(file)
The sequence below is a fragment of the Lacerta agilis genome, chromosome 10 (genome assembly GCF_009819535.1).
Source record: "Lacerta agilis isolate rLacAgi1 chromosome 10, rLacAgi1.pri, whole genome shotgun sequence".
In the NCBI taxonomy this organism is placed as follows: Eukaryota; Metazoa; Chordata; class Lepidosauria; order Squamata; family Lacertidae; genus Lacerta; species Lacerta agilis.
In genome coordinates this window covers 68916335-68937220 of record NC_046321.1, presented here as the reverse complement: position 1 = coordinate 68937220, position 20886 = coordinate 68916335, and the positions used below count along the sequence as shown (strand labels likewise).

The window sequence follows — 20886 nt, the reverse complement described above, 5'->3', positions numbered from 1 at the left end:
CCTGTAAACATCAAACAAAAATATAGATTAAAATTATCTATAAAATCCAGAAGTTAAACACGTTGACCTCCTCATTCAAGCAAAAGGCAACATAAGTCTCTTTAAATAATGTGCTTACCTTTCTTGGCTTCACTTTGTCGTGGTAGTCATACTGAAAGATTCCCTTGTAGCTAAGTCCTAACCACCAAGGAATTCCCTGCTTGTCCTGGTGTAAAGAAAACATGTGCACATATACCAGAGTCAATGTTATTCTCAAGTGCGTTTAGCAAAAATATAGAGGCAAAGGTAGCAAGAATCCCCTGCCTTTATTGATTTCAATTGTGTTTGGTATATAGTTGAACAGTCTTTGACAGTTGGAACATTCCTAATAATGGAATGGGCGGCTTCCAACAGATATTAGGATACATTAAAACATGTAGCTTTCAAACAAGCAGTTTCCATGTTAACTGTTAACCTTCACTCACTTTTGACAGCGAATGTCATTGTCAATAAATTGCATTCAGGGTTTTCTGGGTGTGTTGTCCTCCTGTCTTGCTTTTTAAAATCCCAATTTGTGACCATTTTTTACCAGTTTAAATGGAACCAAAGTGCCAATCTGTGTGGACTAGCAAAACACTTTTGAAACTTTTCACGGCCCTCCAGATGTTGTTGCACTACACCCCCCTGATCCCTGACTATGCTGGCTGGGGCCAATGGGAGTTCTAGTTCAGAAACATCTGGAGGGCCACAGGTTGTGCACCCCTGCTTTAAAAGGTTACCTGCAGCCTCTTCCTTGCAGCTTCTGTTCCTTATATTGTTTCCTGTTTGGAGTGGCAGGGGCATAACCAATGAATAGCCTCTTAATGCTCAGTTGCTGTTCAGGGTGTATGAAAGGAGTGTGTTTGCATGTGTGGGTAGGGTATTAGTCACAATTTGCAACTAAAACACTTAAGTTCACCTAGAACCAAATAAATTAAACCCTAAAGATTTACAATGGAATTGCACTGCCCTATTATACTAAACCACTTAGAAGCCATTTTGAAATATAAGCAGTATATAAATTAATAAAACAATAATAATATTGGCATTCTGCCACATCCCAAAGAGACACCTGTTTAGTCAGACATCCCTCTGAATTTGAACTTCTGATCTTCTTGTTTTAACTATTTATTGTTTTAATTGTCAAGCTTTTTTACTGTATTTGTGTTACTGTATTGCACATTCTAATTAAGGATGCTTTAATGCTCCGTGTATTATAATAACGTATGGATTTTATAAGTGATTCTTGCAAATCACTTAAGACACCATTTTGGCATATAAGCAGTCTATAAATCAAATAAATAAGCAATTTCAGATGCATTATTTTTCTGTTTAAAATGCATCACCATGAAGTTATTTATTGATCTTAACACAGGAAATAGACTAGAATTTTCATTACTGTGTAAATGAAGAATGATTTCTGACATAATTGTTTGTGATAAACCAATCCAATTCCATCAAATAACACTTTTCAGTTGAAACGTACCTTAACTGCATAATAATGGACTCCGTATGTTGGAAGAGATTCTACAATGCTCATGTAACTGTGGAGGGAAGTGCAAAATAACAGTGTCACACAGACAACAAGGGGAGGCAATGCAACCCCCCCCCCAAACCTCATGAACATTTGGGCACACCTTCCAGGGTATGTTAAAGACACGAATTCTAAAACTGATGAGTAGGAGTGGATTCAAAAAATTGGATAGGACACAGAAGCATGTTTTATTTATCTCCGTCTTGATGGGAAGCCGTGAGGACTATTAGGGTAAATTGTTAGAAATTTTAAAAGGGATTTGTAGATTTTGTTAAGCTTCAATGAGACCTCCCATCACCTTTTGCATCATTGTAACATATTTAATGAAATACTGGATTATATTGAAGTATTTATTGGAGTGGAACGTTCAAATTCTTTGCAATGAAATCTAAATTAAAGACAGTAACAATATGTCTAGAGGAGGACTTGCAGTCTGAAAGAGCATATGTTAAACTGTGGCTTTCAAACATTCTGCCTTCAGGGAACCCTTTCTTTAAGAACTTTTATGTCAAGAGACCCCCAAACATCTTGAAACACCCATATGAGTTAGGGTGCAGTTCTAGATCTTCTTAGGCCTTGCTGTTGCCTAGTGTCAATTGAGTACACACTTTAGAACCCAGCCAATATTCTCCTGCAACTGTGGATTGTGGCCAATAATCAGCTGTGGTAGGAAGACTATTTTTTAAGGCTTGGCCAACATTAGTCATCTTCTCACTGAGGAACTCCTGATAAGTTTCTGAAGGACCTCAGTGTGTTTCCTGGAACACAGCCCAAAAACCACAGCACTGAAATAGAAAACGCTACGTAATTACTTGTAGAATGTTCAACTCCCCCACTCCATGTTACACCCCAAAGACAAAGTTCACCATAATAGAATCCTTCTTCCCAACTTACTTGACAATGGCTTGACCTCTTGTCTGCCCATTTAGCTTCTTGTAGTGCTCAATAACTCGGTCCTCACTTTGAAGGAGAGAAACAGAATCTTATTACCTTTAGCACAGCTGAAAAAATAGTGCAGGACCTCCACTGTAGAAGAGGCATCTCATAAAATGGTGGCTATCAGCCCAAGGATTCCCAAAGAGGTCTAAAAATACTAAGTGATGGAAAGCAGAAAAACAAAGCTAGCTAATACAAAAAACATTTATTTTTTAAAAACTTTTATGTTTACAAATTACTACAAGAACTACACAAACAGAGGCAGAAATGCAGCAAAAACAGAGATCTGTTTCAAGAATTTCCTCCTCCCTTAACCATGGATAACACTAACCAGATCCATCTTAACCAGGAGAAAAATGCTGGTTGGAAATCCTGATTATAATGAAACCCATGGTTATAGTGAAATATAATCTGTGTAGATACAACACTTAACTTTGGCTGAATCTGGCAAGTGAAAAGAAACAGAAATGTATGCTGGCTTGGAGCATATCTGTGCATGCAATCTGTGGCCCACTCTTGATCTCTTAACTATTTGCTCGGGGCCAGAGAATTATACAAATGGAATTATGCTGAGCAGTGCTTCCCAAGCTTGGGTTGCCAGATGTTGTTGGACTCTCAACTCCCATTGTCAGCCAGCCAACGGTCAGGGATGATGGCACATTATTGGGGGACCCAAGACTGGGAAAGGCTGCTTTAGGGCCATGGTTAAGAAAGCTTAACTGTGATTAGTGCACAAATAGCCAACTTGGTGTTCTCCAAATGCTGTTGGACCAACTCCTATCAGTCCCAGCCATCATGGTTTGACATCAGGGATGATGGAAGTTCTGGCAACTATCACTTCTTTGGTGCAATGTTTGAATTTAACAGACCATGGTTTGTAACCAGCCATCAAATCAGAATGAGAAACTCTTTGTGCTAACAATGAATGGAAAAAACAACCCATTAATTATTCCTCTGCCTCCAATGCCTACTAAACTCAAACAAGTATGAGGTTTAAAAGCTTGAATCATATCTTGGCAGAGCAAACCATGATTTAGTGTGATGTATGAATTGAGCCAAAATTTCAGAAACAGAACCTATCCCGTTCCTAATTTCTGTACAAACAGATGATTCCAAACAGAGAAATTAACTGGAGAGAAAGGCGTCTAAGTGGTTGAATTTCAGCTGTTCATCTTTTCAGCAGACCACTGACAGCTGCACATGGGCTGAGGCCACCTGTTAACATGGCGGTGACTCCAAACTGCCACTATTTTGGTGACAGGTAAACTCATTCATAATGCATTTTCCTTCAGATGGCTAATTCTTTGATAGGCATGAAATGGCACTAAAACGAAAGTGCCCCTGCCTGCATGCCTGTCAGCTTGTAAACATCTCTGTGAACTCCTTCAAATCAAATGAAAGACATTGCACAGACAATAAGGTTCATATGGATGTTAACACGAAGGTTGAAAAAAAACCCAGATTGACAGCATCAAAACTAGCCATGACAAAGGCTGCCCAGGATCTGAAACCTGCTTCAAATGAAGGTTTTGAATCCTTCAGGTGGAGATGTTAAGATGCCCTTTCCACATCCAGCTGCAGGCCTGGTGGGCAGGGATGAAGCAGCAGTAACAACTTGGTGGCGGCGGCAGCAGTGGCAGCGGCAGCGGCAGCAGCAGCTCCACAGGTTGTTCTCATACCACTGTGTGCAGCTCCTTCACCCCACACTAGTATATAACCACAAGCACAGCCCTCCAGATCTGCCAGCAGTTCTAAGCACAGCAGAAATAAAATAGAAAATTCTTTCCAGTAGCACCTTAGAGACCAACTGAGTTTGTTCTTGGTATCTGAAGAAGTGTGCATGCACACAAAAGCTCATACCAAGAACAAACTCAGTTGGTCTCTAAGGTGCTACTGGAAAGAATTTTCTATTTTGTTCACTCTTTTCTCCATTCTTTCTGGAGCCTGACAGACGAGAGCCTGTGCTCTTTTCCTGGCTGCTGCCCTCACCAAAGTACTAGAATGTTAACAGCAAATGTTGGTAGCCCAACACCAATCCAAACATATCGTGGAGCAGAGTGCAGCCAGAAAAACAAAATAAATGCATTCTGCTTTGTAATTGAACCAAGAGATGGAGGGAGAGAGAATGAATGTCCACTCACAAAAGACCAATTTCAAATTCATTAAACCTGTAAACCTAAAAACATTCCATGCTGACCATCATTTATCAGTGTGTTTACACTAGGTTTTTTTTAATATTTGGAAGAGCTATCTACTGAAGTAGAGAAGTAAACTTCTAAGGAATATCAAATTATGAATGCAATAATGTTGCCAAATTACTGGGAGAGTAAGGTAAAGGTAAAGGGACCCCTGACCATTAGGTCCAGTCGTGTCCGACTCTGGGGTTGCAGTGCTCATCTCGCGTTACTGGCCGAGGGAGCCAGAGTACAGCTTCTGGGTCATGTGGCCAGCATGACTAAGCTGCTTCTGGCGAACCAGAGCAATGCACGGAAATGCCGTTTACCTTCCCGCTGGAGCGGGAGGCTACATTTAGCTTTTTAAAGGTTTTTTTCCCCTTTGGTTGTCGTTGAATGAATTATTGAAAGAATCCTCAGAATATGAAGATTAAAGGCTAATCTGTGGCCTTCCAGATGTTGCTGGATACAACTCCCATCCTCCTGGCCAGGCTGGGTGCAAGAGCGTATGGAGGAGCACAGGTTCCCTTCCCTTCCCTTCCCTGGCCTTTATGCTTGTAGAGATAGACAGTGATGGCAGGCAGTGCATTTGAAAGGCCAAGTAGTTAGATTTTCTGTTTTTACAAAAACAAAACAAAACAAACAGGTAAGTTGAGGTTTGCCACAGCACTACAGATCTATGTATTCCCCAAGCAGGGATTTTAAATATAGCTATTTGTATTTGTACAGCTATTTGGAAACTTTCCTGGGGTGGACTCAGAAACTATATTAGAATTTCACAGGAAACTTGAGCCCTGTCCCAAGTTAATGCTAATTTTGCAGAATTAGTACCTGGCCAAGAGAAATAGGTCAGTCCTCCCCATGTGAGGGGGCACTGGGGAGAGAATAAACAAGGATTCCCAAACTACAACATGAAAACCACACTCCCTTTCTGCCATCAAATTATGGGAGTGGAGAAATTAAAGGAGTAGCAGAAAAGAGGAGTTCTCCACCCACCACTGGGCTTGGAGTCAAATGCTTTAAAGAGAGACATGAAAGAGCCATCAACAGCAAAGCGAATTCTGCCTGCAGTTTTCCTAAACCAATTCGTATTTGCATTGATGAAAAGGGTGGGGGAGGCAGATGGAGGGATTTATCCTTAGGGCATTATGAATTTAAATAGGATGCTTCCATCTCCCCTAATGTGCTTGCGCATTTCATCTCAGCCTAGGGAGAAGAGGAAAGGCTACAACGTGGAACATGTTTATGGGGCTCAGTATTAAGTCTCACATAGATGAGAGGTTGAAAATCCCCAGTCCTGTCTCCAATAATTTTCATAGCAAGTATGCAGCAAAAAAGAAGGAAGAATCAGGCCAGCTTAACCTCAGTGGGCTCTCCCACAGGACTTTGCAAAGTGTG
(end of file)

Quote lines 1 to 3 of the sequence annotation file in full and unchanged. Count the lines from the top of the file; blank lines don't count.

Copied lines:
The sequence below is a fragment of the Lacerta agilis genome, chromosome 10 (genome assembly GCF_009819535.1).
Source record: "Lacerta agilis isolate rLacAgi1 chromosome 10, rLacAgi1.pri, whole genome shotgun sequence".
In the NCBI taxonomy this organism is placed as follows: Eukaryota; Metazoa; Chordata; class Lepidosauria; order Squamata; family Lacertidae; genus Lacerta; species Lacerta agilis.